Google has reportedly begun talks with search engine marketing agencies over the future of their Best Practice Funding commission structure, according to New Media Age (NMA 30/08/07).
Traditional agency commissions were abandoned two years ago to implement a structure that aimed to reward agencies for growth and in order to prompt agencies to invest in training. Last year the system was updated to reward any agency that grew 15% quarter on quarter.
Best Practice Funding has been criticised since its inception, initially due to the lack of clarity in the tiered commission structure and later for the discrepancy in how agencies were being paid. The main objection to the system was that agencies channeled the funds straight back to the clients, using the commission as a discount / savings on the cost per click to lure clients.
Offering a discount on click costs in itself is not a bad thing. However, it prompts clients to select agencies based on the size of discount they can offer rather than on the quality of work done.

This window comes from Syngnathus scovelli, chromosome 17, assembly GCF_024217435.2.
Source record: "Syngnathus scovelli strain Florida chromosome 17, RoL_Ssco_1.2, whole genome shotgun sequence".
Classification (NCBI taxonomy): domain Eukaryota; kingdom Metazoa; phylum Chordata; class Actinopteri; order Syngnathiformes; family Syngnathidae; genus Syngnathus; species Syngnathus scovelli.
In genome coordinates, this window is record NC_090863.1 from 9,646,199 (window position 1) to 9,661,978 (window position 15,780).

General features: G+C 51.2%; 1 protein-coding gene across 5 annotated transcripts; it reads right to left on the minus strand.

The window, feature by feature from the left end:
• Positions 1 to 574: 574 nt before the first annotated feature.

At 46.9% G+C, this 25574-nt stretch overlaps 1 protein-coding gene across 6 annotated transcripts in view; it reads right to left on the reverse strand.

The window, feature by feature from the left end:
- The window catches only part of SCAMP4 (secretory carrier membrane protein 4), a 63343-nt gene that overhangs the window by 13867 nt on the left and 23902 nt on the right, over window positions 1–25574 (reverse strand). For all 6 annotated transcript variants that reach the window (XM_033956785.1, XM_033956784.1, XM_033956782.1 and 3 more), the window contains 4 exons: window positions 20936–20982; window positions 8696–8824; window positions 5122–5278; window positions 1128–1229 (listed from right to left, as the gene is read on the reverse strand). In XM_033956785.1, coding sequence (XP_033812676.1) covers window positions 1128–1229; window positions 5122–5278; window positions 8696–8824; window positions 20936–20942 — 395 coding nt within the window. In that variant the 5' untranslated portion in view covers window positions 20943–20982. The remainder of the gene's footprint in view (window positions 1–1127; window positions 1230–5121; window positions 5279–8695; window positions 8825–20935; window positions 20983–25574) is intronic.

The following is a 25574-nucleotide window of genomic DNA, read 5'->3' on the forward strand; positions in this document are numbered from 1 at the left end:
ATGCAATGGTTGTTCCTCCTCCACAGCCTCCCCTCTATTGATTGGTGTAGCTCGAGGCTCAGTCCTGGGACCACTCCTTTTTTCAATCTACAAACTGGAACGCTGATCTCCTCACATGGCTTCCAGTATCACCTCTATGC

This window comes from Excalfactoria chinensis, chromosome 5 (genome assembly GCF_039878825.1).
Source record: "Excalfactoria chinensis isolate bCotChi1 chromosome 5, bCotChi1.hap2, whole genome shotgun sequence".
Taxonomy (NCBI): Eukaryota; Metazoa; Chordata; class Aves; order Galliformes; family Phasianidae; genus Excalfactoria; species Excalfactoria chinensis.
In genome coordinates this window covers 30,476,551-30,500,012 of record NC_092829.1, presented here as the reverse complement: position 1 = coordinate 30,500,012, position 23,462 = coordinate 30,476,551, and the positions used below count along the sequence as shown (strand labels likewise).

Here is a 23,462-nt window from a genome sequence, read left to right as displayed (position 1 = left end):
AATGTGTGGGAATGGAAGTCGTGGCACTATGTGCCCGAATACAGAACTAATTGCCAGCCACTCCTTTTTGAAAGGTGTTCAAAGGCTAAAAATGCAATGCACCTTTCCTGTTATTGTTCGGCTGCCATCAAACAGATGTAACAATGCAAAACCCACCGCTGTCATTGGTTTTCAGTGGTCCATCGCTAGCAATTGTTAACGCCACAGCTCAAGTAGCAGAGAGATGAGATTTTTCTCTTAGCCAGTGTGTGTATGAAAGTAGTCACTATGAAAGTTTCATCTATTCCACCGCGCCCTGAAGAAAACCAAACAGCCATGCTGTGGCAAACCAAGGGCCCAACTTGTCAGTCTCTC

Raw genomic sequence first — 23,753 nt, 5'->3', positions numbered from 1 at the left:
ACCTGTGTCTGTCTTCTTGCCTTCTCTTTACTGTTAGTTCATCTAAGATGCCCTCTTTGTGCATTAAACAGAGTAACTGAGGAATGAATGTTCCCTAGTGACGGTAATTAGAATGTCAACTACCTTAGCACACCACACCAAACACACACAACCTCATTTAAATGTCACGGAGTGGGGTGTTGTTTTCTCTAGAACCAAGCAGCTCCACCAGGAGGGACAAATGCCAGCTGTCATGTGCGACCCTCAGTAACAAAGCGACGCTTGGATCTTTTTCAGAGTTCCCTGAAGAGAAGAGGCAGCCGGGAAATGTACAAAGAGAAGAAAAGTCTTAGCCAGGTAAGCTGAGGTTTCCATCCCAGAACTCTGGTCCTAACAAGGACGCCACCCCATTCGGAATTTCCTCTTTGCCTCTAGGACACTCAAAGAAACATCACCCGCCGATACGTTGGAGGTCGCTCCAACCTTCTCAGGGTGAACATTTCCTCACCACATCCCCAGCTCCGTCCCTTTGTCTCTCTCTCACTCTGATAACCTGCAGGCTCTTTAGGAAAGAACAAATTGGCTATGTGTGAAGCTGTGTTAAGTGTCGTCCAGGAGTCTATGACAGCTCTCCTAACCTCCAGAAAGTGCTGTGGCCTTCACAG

While Google has not made any official comment on this, they are expected to announce something in October, as they have for the past two years. SEMs are speculating, though, that Google might scrap the Best Practice Funding system altogether.
Does this mean that they will stop paying ad agencies any commission at all?
That is rather unlikely. What is more likely, though is that the advertising giant may now pay standard tiered commission rates, like most ad networks do, and might provide an additional incentive to agencies that perform well.